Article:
How to Incorporate Probiotics in your Diet Naturally

Rather than purchasing pricey supplements that may not be effective, you can find excellent sources of probiotics in your home kitchen. The following foods are rich in probiotics:

  • Yogurt
  • Kefir
  • Sauerkraut
  • Miso
  • Sourdough bread
  • Kimchi
  • Tempeh
  • Kombucha

To help good bacteria flourish in your gut, it’s also useful to give them “food” to promote their growth. You can do this by eating foods high in prebiotic fiber, such as apples, garlic, onions, asparagus, bananas, beans, and nuts.

Though it’s always a good idea to incorporate these nutritious whole foods into your diet, don’t expect them to be a miracle cure for any health condition. “Fermented foods contain beneficial bacteria, but we don't have evidence of their ability to revolutionize the gut as one might be led to believe,” says Finkel. “I tell my patients that if they like these foods they should include them in their diet; many of them are plants and offer the added benefit of nourishing the microbiome with fibers.”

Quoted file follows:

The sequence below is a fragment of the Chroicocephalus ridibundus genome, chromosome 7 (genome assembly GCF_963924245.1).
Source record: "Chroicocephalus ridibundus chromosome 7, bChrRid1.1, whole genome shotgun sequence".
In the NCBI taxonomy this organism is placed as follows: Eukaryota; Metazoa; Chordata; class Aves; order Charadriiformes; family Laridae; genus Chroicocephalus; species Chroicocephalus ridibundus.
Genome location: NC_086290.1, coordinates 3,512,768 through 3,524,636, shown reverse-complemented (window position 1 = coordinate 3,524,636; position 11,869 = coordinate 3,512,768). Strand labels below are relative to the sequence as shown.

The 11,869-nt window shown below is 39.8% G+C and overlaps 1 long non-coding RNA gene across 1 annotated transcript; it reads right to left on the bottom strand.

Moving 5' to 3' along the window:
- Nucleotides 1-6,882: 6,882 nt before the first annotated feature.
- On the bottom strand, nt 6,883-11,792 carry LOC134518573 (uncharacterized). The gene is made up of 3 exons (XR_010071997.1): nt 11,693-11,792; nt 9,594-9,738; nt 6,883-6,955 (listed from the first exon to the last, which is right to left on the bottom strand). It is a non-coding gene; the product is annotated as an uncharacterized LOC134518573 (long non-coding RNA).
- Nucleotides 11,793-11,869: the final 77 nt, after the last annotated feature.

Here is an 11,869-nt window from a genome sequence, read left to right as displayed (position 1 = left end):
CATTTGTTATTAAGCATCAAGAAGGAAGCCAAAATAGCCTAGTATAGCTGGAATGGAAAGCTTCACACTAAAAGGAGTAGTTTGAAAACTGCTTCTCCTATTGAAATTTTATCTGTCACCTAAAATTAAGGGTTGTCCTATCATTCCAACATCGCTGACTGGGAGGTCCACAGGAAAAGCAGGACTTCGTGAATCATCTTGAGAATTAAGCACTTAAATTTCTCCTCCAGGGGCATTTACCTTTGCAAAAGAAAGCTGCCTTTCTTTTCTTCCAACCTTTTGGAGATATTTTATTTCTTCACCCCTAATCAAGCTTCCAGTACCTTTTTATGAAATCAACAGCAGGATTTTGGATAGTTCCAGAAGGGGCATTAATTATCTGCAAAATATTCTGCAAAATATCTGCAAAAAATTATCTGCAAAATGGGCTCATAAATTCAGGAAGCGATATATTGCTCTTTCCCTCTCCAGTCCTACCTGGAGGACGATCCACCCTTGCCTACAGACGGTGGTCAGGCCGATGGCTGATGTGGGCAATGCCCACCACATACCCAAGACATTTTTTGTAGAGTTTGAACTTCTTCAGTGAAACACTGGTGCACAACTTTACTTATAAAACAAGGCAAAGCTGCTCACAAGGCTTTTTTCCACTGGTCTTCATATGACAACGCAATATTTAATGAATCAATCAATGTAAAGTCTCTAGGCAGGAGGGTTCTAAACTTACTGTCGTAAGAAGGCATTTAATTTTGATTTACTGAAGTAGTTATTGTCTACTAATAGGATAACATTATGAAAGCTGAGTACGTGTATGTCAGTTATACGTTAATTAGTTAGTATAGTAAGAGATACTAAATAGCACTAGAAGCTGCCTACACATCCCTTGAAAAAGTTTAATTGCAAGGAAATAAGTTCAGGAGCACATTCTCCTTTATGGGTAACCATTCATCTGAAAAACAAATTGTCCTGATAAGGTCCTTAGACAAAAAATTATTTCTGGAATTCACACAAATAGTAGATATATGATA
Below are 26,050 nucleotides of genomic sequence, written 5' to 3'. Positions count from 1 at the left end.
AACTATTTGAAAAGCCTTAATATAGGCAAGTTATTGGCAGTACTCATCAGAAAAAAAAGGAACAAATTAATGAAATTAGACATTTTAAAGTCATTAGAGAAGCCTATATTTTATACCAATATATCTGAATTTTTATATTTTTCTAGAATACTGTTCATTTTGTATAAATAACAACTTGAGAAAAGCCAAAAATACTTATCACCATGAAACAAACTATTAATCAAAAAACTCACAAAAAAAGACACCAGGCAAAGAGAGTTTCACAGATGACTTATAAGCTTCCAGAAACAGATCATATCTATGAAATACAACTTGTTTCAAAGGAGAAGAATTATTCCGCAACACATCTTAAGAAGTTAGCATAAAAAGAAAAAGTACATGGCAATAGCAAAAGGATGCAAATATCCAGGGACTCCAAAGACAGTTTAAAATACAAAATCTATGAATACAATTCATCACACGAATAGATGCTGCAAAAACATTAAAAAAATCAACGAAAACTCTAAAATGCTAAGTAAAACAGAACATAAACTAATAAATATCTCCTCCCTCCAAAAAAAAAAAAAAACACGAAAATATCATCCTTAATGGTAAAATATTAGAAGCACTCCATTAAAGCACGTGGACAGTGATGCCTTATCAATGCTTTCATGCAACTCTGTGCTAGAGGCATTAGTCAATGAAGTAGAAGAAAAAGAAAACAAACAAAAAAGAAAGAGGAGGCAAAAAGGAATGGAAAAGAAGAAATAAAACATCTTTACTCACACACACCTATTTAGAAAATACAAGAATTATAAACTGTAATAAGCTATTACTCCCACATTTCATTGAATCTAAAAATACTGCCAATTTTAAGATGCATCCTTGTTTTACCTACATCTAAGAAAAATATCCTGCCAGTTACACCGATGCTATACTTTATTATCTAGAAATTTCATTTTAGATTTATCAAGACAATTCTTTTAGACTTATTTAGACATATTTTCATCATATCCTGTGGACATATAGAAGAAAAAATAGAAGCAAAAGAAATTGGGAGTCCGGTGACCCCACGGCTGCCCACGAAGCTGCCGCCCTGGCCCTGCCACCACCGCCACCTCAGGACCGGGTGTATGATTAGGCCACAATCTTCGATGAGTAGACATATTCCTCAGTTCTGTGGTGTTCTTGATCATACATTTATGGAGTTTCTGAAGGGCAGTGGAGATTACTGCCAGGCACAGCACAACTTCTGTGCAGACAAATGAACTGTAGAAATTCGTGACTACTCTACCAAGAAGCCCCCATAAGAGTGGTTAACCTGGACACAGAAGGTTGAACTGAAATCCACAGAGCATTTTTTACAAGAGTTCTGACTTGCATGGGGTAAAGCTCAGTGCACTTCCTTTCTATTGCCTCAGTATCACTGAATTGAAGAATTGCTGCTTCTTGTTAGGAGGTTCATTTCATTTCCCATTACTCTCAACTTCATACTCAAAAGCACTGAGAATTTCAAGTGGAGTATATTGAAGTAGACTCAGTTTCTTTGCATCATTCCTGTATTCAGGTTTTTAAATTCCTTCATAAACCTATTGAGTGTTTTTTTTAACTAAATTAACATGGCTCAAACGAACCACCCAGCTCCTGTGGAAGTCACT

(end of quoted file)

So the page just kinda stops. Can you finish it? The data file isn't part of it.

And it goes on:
A Word From Verywell

At Verywell Fit, we aim to provide the facts behind the fads, especially when it comes to products and health habits that are popular but may not be entirely rooted in science. When it comes to supplements, including items like probiotics, be a cautious consumer.